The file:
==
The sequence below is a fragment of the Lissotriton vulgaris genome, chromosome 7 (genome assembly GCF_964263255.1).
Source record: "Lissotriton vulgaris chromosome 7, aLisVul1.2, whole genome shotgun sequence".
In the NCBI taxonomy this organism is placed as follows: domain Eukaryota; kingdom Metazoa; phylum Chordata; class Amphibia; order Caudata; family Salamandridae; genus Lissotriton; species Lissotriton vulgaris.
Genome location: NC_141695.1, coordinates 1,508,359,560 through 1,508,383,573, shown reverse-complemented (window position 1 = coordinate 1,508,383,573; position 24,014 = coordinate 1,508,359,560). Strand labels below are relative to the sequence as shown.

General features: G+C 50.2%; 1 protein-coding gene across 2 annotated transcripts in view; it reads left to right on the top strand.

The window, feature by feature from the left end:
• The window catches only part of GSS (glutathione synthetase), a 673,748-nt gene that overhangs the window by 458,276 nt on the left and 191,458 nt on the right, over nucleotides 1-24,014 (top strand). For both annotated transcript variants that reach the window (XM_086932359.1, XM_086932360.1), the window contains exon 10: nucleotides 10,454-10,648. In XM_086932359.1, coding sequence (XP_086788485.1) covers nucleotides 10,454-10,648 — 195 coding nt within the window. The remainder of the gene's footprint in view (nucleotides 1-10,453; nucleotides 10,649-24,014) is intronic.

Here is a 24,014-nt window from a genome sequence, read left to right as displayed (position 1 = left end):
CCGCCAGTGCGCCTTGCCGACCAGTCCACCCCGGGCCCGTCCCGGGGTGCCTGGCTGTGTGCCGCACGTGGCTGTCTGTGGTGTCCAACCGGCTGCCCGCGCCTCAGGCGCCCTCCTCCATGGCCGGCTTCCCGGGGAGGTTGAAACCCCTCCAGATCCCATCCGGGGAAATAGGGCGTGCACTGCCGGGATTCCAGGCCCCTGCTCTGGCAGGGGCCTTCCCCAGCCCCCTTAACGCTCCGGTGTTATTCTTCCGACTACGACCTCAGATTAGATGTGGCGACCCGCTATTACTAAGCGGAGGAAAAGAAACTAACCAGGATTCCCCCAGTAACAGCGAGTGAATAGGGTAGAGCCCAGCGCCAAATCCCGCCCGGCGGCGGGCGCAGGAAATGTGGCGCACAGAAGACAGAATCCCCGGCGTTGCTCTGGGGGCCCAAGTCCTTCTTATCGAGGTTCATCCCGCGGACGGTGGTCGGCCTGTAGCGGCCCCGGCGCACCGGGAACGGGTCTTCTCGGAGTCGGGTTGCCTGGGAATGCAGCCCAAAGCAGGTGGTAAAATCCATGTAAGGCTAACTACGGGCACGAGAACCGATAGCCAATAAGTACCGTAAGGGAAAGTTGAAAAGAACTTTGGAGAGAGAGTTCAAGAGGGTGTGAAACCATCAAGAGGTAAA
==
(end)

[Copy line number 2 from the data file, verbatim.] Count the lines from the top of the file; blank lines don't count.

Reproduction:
Source record: "Lissotriton vulgaris chromosome 7, aLisVul1.2, whole genome shotgun sequence".